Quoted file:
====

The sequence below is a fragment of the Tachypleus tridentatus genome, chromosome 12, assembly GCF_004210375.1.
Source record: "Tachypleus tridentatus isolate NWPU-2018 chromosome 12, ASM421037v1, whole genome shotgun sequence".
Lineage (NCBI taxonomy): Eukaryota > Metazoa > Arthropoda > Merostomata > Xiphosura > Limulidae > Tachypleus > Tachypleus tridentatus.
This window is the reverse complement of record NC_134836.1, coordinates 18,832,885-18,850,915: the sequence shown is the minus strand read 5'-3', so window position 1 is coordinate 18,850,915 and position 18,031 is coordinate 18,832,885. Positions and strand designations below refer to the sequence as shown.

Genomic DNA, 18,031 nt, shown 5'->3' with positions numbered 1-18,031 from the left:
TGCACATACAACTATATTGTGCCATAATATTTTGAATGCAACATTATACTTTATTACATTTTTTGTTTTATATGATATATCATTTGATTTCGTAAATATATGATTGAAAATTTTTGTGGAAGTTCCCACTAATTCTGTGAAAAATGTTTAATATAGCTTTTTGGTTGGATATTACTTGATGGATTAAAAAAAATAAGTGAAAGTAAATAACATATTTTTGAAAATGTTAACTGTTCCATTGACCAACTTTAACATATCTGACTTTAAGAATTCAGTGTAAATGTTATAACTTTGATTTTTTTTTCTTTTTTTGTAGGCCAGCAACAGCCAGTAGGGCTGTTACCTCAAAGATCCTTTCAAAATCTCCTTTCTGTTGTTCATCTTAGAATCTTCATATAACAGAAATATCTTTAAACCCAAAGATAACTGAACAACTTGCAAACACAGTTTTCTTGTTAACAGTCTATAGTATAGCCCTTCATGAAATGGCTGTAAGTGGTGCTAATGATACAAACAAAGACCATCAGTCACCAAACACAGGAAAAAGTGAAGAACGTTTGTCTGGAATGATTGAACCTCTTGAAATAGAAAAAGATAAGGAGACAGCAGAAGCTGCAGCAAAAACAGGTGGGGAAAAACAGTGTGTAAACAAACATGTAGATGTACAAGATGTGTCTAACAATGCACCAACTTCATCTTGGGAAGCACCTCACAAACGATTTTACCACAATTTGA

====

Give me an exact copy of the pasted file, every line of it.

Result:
The sequence below is a fragment of the Tachypleus tridentatus genome, chromosome 12, assembly GCF_004210375.1.
Source record: "Tachypleus tridentatus isolate NWPU-2018 chromosome 12, ASM421037v1, whole genome shotgun sequence".
Lineage (NCBI taxonomy): Eukaryota > Metazoa > Arthropoda > Merostomata > Xiphosura > Limulidae > Tachypleus > Tachypleus tridentatus.
This window is the reverse complement of record NC_134836.1, coordinates 18,832,885-18,850,915: the sequence shown is the minus strand read 5'-3', so window position 1 is coordinate 18,850,915 and position 18,031 is coordinate 18,832,885. Positions and strand designations below refer to the sequence as shown.

Genomic DNA, 18,031 nt, shown 5'->3' with positions numbered 1-18,031 from the left:
TGCACATACAACTATATTGTGCCATAATATTTTGAATGCAACATTATACTTTATTACATTTTTTGTTTTATATGATATATCATTTGATTTCGTAAATATATGATTGAAAATTTTTGTGGAAGTTCCCACTAATTCTGTGAAAAATGTTTAATATAGCTTTTTGGTTGGATATTACTTGATGGATTAAAAAAAATAAGTGAAAGTAAATAACATATTTTTGAAAATGTTAACTGTTCCATTGACCAACTTTAACATATCTGACTTTAAGAATTCAGTGTAAATGTTATAACTTTGATTTTTTTTTCTTTTTTTGTAGGCCAGCAACAGCCAGTAGGGCTGTTACCTCAAAGATCCTTTCAAAATCTCCTTTCTGTTGTTCATCTTAGAATCTTCATATAACAGAAATATCTTTAAACCCAAAGATAACTGAACAACTTGCAAACACAGTTTTCTTGTTAACAGTCTATAGTATAGCCCTTCATGAAATGGCTGTAAGTGGTGCTAATGATACAAACAAAGACCATCAGTCACCAAACACAGGAAAAAGTGAAGAACGTTTGTCTGGAATGATTGAACCTCTTGAAATAGAAAAAGATAAGGAGACAGCAGAAGCTGCAGCAAAAACAGGTGGGGAAAAACAGTGTGTAAACAAACATGTAGATGTACAAGATGTGTCTAACAATGCACCAACTTCATCTTGGGAAGCACCTCACAAACGATTTTACCACAATTTGA